And it doesn’t have entry points for individual parser rules. This presents a problem for unit testing.

I see several options here:

  • Don’t write unit tests for the parser. (Fat chance.)
  • Force the state machine into the right state, then throw some tokens at it, and check its final state. The problem with this is, I’m pretty sure there’s more than one starting state for “expression”, since it will show up multiple places in the grammar, each with its own exit conditions. (Which state do you move to if you’re in an expression and you hit a semicolon? Depends entirely on which state you were in when you started…)
  • Feed in a complete source file’s worth of syntax for every test. If I’m testing the expression rule, then each test would prepend “unit Foo; initialization implementation begin” and append “end.” to the expression I’m testing. This might be doable, though it would force me to implement the grammar starting from the unit rule and working down (I had been going the other direction with the ANTLR parser), which would necessitate some really good record-keeping to know how close I was to being done.
  • Whip up some magic tokens that will never be generated by the real tokenizer, but can be injected by tests. Then make the top-level rule able to parse either projects (“program Foo; …” or “library Foo; …”), units (“unit Foo; …”), packages (“package Foo; …”), expressions (“<secret token for expression> 1 + 2”), uses clauses (“<secret token for uses clause> uses Foo, Bar;”), etc. This also would be doable, if I could automate the repetitive parts of the syntax; and it would let me build the grammar from the bottom up, which has its advantages.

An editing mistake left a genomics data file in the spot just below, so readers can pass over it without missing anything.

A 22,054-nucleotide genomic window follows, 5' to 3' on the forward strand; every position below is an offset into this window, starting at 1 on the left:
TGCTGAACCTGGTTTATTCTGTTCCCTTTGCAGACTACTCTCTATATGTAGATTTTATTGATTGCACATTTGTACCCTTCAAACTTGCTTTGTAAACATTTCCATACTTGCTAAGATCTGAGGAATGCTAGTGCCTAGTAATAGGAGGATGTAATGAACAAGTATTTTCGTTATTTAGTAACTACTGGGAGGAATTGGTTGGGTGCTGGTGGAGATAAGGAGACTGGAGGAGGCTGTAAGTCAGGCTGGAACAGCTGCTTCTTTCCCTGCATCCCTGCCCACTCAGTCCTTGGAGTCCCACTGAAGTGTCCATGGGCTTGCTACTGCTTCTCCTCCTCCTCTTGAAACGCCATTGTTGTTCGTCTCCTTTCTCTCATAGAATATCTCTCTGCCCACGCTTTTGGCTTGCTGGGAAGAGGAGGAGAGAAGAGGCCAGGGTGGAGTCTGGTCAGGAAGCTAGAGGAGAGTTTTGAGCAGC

Has anyone out there written an LALR grammar test-first? Does anyone have any suggestions, or see anything I hadn’t thought about?

On using Rake.run_tests

Okay, an update to my previous Rake post. Rake does have some nice facilities for running tests, but the code I posted isn’t quite the right way to do it.

When you use rake/runtest, you should put the require inside your test task (inside each test task, if you have more than one). Like so:

# RIGHT
task :test do
  require 'rake/runtest'
  Rake.run_tests "**/*tests.rb"
end

# WRONG
require 'rake/runtest'
task :test do
  Rake.run_tests "**/*tests.rb"
end

The reason: the WRONG version will always (indirectly) require ‘test/unit’, which will always run your tests, even if you go through a code path that doesn’t register any.

Here’s what it looks like if you have the WRONG version and run rake -T (list all the interesting targets to the console, but don’t run any of them). Note that it’s running the tests, even though there aren’t any to run.

C:\svn\dgrok-r>rake -T
(in C:/svn/dgrok-r)
rake all  # Runs everything
Loaded suite c:/Program Files/ruby/bin/rake
Started

Finished in 0.0 seconds.

0 tests, 0 assertions, 0 failures, 0 errors

C:\svn\dgrok-r>

Here’s what it looks like if you use the RIGHT code above. It still runs the tests when you execute the “test” target, but when you’re not doing anything that involves test running, it doesn’t give you all that nonsense about how it ran 0 tests in 0.0 seconds:

C:\svn\dgrok-r>rake -T